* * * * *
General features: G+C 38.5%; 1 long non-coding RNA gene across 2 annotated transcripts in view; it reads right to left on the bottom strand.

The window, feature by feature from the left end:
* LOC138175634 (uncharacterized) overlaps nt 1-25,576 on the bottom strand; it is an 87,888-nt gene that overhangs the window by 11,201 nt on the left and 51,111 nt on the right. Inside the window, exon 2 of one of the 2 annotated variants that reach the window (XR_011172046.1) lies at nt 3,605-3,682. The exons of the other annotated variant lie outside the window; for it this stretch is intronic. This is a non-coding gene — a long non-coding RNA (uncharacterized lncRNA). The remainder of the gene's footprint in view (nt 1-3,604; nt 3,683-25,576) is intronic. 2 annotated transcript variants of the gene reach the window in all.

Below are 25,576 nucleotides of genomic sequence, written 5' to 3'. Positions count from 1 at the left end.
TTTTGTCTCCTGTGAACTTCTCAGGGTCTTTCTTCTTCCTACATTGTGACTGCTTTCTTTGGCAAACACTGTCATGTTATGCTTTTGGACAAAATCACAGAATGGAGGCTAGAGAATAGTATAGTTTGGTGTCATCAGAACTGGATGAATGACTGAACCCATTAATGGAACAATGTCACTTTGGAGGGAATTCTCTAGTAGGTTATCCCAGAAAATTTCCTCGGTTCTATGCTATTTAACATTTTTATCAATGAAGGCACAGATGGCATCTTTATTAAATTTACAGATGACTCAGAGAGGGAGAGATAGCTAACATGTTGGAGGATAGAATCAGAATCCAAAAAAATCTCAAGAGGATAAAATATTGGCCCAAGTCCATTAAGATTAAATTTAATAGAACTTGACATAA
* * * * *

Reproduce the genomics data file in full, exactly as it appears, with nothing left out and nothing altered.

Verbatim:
General features: G+C 38.5%; 1 long non-coding RNA gene across 2 annotated transcripts in view; it reads right to left on the bottom strand.

The window, feature by feature from the left end:
* LOC138175634 (uncharacterized) overlaps nt 1-25,576 on the bottom strand; it is an 87,888-nt gene that overhangs the window by 11,201 nt on the left and 51,111 nt on the right. Inside the window, exon 2 of one of the 2 annotated variants that reach the window (XR_011172046.1) lies at nt 3,605-3,682. The exons of the other annotated variant lie outside the window; for it this stretch is intronic. This is a non-coding gene — a long non-coding RNA (uncharacterized lncRNA). The remainder of the gene's footprint in view (nt 1-3,604; nt 3,683-25,576) is intronic. 2 annotated transcript variants of the gene reach the window in all.

Below are 25,576 nucleotides of genomic sequence, written 5' to 3'. Positions count from 1 at the left end.
TTTTGTCTCCTGTGAACTTCTCAGGGTCTTTCTTCTTCCTACATTGTGACTGCTTTCTTTGGCAAACACTGTCATGTTATGCTTTTGGACAAAATCACAGAATGGAGGCTAGAGAATAGTATAGTTTGGTGTCATCAGAACTGGATGAATGACTGAACCCATTAATGGAACAATGTCACTTTGGAGGGAATTCTCTAGTAGGTTATCCCAGAAAATTTCCTCGGTTCTATGCTATTTAACATTTTTATCAATGAAGGCACAGATGGCATCTTTATTAAATTTACAGATGACTCAGAGAGGGAGAGATAGCTAACATGTTGGAGGATAGAATCAGAATCCAAAAAAATCTCAAGAGGATAAAATATTGGCCCAAGTCCATTAAGATTAAATTTAATAGAACTTGACATAA